I don’t know about you, but right now I’m completely stocked up on gift-wrap, cookie dough, popcorn and coupon books.
In fact, just when I thought it was safe to open my door and my email and venture into the office break room, the secondary onslaught of school fundraisers has started. Now, I’m being hit up to buy raffle tickets, magazines and partake in school carnival “underwriting opportunities.” This madness has to stop. Lucky for all of us I have a plan.
The problem, as I see it, is that kids are selling things no one really needs. So to more accurately target the desires of the suburban consumer, I have come up with what I think are four fool-proof fundraising strategies.
PTA Paintball: This would replace the “adult only” school fundraiser, where parents buy tickets to attend a party, with hopefully a hosted bar, and bid on auction items to raise money for their child’s school. While extremely popular in the past decade, enthusiasm and attendance for these kinds of events are waning. Sure, it was fun, in an “Oh wow, I didn’t see that coming” kind of way, to witness parents, fueled by alcohol, fight over who would be the high bidder on the third-grade class basket. But even that gets old year after year.
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The paintball event would allow you, under the cover of “supporting education,” to “decorate” last year’s snooty homeroom mom with a direct hit and blast away at the PTA president, who rolls her eyes every time you ask a question at a meeting.
Get Out of Volunteering for One Year Raffle: What mother wouldn’t want to spend a couple or a hundred dollars for the chance to win a Get Out of Volunteering Card from their child’s school? Imagine the joy and sweet, sweet freedom this would bring you. Anytime you get an email asking for help or get harassed by Sign Up Genius you can just type back, “I’ve got the card.”
Even better, when you feel certain you’re getting bullied by the moms who have been known to surround the driver’s side window of your car at school pick up because you haven’t done what they think is your volunteer due diligence, you can just roll up your window while mouthing, “I’ve got the card.”
TMZ: The Suburbs: For a yearly fee, discreetly charged to your credit card, you can subscribe to a monthly digital newsletter that would be gossip central for your slice of suburbia. Want to know who got a brand new set of “twins” that answer to the name of Double D? This newsletter can let you know. Or curious about the neighbor who is “downsizing” but you suspect is in divorce mode? TMZ: The Suburbs can help. The beauty is anyone can write this. No real time has to be spent investigating or following leads.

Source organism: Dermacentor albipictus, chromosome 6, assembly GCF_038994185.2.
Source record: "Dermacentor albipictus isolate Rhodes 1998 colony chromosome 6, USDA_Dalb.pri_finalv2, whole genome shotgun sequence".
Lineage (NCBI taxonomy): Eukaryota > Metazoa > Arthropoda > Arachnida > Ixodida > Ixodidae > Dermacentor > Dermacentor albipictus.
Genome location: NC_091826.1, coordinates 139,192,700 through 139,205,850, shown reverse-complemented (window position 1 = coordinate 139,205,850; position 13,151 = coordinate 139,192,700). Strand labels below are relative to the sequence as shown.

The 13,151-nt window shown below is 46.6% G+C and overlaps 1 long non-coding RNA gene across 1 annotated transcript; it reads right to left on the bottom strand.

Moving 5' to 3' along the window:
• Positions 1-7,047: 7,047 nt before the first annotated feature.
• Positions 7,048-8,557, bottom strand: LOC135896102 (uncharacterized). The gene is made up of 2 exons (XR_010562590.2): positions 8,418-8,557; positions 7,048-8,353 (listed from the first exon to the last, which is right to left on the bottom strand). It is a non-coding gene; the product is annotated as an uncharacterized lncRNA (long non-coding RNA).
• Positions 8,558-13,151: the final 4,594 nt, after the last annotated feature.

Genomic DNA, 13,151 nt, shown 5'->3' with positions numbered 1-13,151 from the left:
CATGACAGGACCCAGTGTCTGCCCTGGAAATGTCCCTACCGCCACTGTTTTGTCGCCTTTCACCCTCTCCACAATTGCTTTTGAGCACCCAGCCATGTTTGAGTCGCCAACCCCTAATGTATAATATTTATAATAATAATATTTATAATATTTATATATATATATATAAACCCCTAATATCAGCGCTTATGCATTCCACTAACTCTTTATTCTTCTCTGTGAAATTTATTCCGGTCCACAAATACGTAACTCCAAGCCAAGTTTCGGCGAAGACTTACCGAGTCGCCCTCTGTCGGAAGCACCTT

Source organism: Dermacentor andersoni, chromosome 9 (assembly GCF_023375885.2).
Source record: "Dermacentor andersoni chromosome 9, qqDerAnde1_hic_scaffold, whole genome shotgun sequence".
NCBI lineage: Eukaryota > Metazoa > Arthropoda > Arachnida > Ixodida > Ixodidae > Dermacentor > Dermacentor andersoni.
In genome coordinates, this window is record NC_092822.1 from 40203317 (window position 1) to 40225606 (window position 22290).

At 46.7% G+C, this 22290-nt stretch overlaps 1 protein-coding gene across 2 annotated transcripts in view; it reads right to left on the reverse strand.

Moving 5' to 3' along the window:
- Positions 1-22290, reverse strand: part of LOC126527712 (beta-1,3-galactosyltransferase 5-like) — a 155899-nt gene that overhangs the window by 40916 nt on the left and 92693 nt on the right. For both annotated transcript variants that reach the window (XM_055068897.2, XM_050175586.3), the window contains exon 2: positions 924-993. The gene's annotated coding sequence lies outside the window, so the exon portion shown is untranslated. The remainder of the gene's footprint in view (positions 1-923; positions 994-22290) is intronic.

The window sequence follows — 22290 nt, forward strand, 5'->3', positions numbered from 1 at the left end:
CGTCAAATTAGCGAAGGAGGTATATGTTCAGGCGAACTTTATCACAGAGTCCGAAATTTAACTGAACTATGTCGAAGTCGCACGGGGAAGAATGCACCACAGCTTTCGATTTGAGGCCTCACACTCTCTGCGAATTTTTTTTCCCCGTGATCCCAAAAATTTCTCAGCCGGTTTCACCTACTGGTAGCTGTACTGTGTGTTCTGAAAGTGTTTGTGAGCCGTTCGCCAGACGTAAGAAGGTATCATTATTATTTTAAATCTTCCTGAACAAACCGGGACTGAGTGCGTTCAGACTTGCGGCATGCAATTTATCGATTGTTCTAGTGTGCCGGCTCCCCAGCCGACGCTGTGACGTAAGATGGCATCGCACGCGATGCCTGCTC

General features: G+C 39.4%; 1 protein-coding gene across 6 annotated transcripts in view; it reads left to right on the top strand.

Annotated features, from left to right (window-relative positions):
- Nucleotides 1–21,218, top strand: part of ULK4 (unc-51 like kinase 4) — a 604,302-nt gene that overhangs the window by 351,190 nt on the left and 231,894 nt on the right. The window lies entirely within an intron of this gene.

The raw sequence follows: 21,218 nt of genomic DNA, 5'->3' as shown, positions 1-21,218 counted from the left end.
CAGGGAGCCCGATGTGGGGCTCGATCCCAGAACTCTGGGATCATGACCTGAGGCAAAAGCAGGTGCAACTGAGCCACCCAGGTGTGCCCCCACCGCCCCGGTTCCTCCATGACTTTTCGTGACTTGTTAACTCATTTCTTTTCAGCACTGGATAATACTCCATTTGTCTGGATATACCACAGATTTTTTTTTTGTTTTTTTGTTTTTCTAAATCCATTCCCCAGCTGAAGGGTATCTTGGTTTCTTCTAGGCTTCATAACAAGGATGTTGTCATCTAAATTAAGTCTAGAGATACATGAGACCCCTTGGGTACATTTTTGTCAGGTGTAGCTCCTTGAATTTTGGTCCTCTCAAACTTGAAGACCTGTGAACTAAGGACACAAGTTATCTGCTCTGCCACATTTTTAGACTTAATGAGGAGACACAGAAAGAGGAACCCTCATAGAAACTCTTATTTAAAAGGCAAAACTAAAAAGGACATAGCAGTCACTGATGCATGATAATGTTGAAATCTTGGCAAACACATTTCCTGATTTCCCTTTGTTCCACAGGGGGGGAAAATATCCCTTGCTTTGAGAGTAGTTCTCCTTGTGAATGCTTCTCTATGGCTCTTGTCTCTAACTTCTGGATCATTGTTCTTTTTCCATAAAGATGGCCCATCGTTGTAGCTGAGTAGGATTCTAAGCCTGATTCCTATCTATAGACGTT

For example, if you publish, “A certain mom with blonde hair that says ‘I go to the salon twice a month to maintain this Goldilocks wannabe mane,’ and has an acute fondness for XS Lululemon yoga pants (even though she should really try going up a size or two, just saying), was seen driving her import SUV away from the local fear of aging Surgical Center this morning” you’ve got it made. Because, you’ve just described more than half the women in Johnson County and you know at least one was getting something done. So bingo, you’ve got the circle of life of gossip. This is the kind that points a finger at many targets and gives the gift of speculation, thus fueling more gossip.
Police Ride-Aong Auction: I want to do this one so badly I would consider selling an organ to finance my attempt to be the high bidder. I mean, who wouldn’t want to ride shotgun with local law enforcement as, per your directions, they patrol the school dropoff and pickup lines? Even better they’ll be issuing tickets to all the idiots and the Rules Don’t Apply to Me parents, who for years have been wreaking havoc, threatening public safety and your sanity with their morning and afternoon behavior.
Think of the ecstasy you would experience as the Escalady, who almost every afternoon cuts into the front of the pickup line by backing up her rig right into the crosswalk, is asked to not only get out of her car but, in front of all the parents, is issued a DUI field sobriety test, because anyone who does this everyday, after repeatedly being told not to, surely must be drunk or high.
I say we start the bidding at $1,500. Do I hear $2,000?
Freelancer Sherry Kuehl of Leawood writes Snarky in the Suburbs in 913 each week. You can follow her on Facebook at Snarky in the Suburbs, twitter @snarkynsuburbs and read her blog at snarkyinthesuburbs.com. She's also written a book Snarky in the Suburbs Back to School.